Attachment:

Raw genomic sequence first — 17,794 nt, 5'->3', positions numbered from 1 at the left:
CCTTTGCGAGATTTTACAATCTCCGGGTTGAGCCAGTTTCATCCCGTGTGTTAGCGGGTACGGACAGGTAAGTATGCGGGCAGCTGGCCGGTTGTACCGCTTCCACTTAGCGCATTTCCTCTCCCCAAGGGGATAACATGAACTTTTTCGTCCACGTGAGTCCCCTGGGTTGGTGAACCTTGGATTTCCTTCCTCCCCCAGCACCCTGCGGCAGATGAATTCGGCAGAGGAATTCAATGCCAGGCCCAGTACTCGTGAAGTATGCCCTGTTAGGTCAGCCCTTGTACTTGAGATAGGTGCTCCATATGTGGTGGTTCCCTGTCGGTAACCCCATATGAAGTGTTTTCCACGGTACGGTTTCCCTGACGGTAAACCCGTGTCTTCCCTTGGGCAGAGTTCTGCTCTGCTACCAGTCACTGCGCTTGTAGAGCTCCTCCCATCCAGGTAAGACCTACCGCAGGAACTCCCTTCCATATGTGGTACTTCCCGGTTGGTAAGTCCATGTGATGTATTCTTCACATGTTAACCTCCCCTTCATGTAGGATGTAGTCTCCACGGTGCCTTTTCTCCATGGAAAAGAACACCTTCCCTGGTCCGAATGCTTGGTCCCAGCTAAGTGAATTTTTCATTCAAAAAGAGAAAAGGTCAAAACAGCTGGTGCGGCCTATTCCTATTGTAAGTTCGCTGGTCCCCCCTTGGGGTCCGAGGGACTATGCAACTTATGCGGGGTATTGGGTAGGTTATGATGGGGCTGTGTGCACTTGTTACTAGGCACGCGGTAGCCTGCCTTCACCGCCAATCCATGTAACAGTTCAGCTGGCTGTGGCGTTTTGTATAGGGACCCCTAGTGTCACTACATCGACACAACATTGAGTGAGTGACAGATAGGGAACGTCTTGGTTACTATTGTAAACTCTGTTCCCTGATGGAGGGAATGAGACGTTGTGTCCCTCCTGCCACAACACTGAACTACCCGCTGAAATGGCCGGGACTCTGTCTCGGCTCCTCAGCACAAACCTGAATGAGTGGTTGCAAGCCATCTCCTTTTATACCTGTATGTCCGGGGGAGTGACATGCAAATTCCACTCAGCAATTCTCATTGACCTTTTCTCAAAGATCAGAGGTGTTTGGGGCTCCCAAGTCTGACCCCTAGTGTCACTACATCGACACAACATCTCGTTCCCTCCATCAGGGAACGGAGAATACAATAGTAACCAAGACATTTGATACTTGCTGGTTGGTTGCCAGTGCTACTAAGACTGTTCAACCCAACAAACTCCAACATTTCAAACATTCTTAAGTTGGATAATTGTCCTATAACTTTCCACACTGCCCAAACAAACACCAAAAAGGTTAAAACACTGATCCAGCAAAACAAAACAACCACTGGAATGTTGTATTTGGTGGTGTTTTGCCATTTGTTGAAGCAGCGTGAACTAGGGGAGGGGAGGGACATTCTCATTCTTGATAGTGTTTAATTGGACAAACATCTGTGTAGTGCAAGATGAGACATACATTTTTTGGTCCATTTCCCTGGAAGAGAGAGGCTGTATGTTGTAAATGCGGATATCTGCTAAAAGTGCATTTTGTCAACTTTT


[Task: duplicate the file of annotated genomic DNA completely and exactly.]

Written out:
Raw genomic sequence first — 17,794 nt, 5'->3', positions numbered from 1 at the left:
CCTTTGCGAGATTTTACAATCTCCGGGTTGAGCCAGTTTCATCCCGTGTGTTAGCGGGTACGGACAGGTAAGTATGCGGGCAGCTGGCCGGTTGTACCGCTTCCACTTAGCGCATTTCCTCTCCCCAAGGGGATAACATGAACTTTTTCGTCCACGTGAGTCCCCTGGGTTGGTGAACCTTGGATTTCCTTCCTCCCCCAGCACCCTGCGGCAGATGAATTCGGCAGAGGAATTCAATGCCAGGCCCAGTACTCGTGAAGTATGCCCTGTTAGGTCAGCCCTTGTACTTGAGATAGGTGCTCCATATGTGGTGGTTCCCTGTCGGTAACCCCATATGAAGTGTTTTCCACGGTACGGTTTCCCTGACGGTAAACCCGTGTCTTCCCTTGGGCAGAGTTCTGCTCTGCTACCAGTCACTGCGCTTGTAGAGCTCCTCCCATCCAGGTAAGACCTACCGCAGGAACTCCCTTCCATATGTGGTACTTCCCGGTTGGTAAGTCCATGTGATGTATTCTTCACATGTTAACCTCCCCTTCATGTAGGATGTAGTCTCCACGGTGCCTTTTCTCCATGGAAAAGAACACCTTCCCTGGTCCGAATGCTTGGTCCCAGCTAAGTGAATTTTTCATTCAAAAAGAGAAAAGGTCAAAACAGCTGGTGCGGCCTATTCCTATTGTAAGTTCGCTGGTCCCCCCTTGGGGTCCGAGGGACTATGCAACTTATGCGGGGTATTGGGTAGGTTATGATGGGGCTGTGTGCACTTGTTACTAGGCACGCGGTAGCCTGCCTTCACCGCCAATCCATGTAACAGTTCAGCTGGCTGTGGCGTTTTGTATAGGGACCCCTAGTGTCACTACATCGACACAACATTGAGTGAGTGACAGATAGGGAACGTCTTGGTTACTATTGTAAACTCTGTTCCCTGATGGAGGGAATGAGACGTTGTGTCCCTCCTGCCACAACACTGAACTACCCGCTGAAATGGCCGGGACTCTGTCTCGGCTCCTCAGCACAAACCTGAATGAGTGGTTGCAAGCCATCTCCTTTTATACCTGTATGTCCGGGGGAGTGACATGCAAATTCCACTCAGCAATTCTCATTGACCTTTTCTCAAAGATCAGAGGTGTTTGGGGCTCCCAAGTCTGACCCCTAGTGTCACTACATCGACACAACATCTCGTTCCCTCCATCAGGGAACGGAGAATACAATAGTAACCAAGACATTTGATACTTGCTGGTTGGTTGCCAGTGCTACTAAGACTGTTCAACCCAACAAACTCCAACATTTCAAACATTCTTAAGTTGGATAATTGTCCTATAACTTTCCACACTGCCCAAACAAACACCAAAAAGGTTAAAACACTGATCCAGCAAAACAAAACAACCACTGGAATGTTGTATTTGGTGGTGTTTTGCCATTTGTTGAAGCAGCGTGAACTAGGGGAGGGGAGGGACATTCTCATTCTTGATAGTGTTTAATTGGACAAACATCTGTGTAGTGCAAGATGAGACATACATTTTTTGGTCCATTTCCCTGGAAGAGAGAGGCTGTATGTTGTAAATGCGGATATCTGCTAAAAGTGCATTTTGTCAACTTTT